The Cosmic Evolution Survey (COSMOS) is an astronomical survey designed to probe the formation and evolution of galaxies as a function of both cosmic time (redshift) and the local galaxy environment. The survey covers a 2 square degree equatorial field with spectroscopy and X-ray to radio imaging by most of the major space-based telescopes and a number of large ground based telescopes. Over 2 million galaxies are detected, spanning 75% of the age of the Universe. COSMOS is led by Caitlin Casey, Jeyhan Kartaltepe, and Vernesa Smolcic and involves more than 200 scientists in a dozen countries. More information on the COSMOS team members can be found here.
Imagine your eyes could see in the radio part of the electromagnetic spectrum and you went out and looked towards the constellation of Sextans, where the COSMOS field is located. You would be able to distinguish several weird shapes in the sky showing jets or lobes of radio emission, forming snakes, slugs, and butterflies. These extended radio Active Galactic Nuclei (AGN) have the nickname FR-type radio galaxies.
The latest work by Vardoulaki et al. (https://arxiv.org/abs/2009.10721) of FR-type radio AGN in COSMOS uses the data from the 3 GHz VLA-COSMOS survey (Smolčić et al. 2017) to investigate the physical properties of the sources, their host galaxies and the large scale environment in order to find links with the shapes they display in the radio sky.
You can read the publication here: https://arxiv.org/abs/2009.10721
What's the relation between the mass of galaxies and their rate for star formation? The new paper by Sarah Leslie and collaborators measures this relation for 200,000 galaxies in the COSMOS field.
This relation between rate of star formation (SFR) and mass is called the main-sequence. It is observed across a large amount of cosmic time (redshifts). The paper by Leslie et al. provides a coherent measurement of this main-sequence up to redshift of 5 (about 13 billion years in the past). To do this, they use mean stacks of 3 GHz radio-continuum images to derive average SFRs for ∼ 200,000 mass-selected galaxies.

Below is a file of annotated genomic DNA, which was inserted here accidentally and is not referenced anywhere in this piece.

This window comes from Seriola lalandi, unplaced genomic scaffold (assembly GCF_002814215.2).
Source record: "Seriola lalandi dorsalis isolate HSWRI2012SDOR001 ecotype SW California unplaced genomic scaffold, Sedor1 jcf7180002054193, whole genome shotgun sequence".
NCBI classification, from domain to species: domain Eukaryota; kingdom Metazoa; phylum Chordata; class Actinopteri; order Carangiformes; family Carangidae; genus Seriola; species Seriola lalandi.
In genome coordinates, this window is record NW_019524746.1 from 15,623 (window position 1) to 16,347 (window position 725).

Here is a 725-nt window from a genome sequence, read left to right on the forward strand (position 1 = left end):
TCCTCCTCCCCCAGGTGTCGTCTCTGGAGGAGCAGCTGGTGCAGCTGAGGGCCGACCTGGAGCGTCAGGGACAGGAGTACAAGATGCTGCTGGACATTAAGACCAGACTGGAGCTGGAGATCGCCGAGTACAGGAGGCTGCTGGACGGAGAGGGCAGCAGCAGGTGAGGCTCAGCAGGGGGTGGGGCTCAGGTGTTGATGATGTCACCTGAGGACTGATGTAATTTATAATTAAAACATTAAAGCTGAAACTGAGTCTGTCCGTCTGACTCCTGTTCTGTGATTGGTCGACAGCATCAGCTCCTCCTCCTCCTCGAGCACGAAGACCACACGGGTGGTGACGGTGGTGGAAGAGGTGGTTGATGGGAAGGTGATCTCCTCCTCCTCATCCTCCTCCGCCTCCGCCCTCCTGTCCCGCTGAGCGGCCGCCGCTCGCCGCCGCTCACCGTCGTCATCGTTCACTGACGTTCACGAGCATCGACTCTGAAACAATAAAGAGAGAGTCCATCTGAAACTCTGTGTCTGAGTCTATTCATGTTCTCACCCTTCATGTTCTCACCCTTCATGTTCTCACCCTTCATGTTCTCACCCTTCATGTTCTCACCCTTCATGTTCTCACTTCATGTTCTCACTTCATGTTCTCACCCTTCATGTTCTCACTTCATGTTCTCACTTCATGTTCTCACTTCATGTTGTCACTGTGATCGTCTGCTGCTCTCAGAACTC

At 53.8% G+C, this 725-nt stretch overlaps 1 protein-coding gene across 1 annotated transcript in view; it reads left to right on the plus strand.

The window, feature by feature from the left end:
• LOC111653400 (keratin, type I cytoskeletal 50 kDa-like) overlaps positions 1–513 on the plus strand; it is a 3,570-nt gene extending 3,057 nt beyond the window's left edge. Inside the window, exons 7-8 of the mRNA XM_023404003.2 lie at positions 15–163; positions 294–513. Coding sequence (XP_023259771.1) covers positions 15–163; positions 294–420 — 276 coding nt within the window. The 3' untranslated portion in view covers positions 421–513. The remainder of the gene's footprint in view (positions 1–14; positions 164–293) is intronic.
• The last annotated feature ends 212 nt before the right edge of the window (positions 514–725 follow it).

Check out her YouTube video explaining her paper: https://www.youtube.com/watch?v=tMNp4qXp0FM
Galaxy groups and clusters are important systems for cosmology and galaxy evolution. The COSMOS survey has offered a unique data set to study the evolution of galaxy groups and clusters as well as their constituent galaxies.
In the latest contribution to this project, Dr. Gozaliasl and his collaborators provide a catalog of X-ray selected groups and clusters based on XMM and deep Chandra observations which offer an unprecedented spatial resolution in X-ray.
The brightest and most massive galaxies in the universe, the Brightest Cluster Galaxies (BCGs), tell a unique story of galaxy evolution. Today, BCGs are quiescent ellipticals hosted in relaxed galaxy clusters, with pasts fraught with mergers and high star formation rates (SFRs).
In a recent publication, Cooke et al. investigate how this active past may depend on local environment by estimating star formation in BCG progenitors in the COSMOS field out to a redshift of z ~ 3 (more than 11 billion years in the past). To estimate star formation rates, they fit progenitor observations with various models from the far-ultraviolet to far-infrared wavelengths. They find that BCG progenitors gain stellar mass in three phases, with effects due to local environment manifesting at z < 1.25 (9 billion years in the past).
The image shows the stellar mass growth of of galaxies in the field (meaning isolated) in blue and dense environments (meaning in clusters) in red.
For more information, check out the full paper!
The Hyper Suprime-Cam (HSC) team made the second data release public!
The HSC on the 8-meter Subaru telescope in Hawaii also covers the COSMOS field. The increased depth in the g, r, i, z, and Y-band in DR2 is crucial for the study of the first galaxies in our universe. But it doesn't stop there - also galaxies that cease their star-formation can be studied in detail with these data.
The increase in depth is stunning - between 0.7 and 1.7 AB magnitudes with new limiting magnitudes of (depth of old observations in parenthesis) 28.4 (27.6) , 28.0 (27.0), 27.7 (26.9), 27.1 (26.4), and 26.6 (24.9) in g, r, i, z, and Y-band, respectively.
The image shows a comparison of the previous Suprime-Cam data (right) vs. HSC DR2 data(left) in I-band on a small field of COSMOS. Note the much deeper imaging of HSC DR2 (also compare the insets).
More information on the HSC data release 2: https://hsc-release.mtk.nao.ac.jp/doc/index.php/tools-2/